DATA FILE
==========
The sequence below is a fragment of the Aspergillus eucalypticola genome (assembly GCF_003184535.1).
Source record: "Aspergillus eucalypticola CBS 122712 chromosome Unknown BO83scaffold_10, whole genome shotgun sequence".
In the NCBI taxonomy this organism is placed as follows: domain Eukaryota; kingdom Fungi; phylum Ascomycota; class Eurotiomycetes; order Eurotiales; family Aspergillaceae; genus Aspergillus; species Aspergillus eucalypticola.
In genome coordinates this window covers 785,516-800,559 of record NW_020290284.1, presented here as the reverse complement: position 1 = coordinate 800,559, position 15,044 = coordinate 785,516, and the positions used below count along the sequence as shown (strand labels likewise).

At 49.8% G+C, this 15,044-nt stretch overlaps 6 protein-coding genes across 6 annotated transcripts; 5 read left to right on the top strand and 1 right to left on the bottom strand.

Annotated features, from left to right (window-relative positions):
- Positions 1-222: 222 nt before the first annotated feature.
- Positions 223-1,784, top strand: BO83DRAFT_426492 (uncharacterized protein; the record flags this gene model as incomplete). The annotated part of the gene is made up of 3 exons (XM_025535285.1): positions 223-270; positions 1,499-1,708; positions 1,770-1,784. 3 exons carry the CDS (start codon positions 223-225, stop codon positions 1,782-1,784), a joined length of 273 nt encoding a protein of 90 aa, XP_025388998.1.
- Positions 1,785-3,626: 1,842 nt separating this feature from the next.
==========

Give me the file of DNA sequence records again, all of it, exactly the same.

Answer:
The sequence below is a fragment of the Aspergillus eucalypticola genome (assembly GCF_003184535.1).
Source record: "Aspergillus eucalypticola CBS 122712 chromosome Unknown BO83scaffold_10, whole genome shotgun sequence".
In the NCBI taxonomy this organism is placed as follows: domain Eukaryota; kingdom Fungi; phylum Ascomycota; class Eurotiomycetes; order Eurotiales; family Aspergillaceae; genus Aspergillus; species Aspergillus eucalypticola.
In genome coordinates this window covers 785,516-800,559 of record NW_020290284.1, presented here as the reverse complement: position 1 = coordinate 800,559, position 15,044 = coordinate 785,516, and the positions used below count along the sequence as shown (strand labels likewise).

At 49.8% G+C, this 15,044-nt stretch overlaps 6 protein-coding genes across 6 annotated transcripts; 5 read left to right on the top strand and 1 right to left on the bottom strand.

Annotated features, from left to right (window-relative positions):
- Positions 1-222: 222 nt before the first annotated feature.
- Positions 223-1,784, top strand: BO83DRAFT_426492 (uncharacterized protein; the record flags this gene model as incomplete). The annotated part of the gene is made up of 3 exons (XM_025535285.1): positions 223-270; positions 1,499-1,708; positions 1,770-1,784. 3 exons carry the CDS (start codon positions 223-225, stop codon positions 1,782-1,784), a joined length of 273 nt encoding a protein of 90 aa, XP_025388998.1.
- Positions 1,785-3,626: 1,842 nt separating this feature from the next.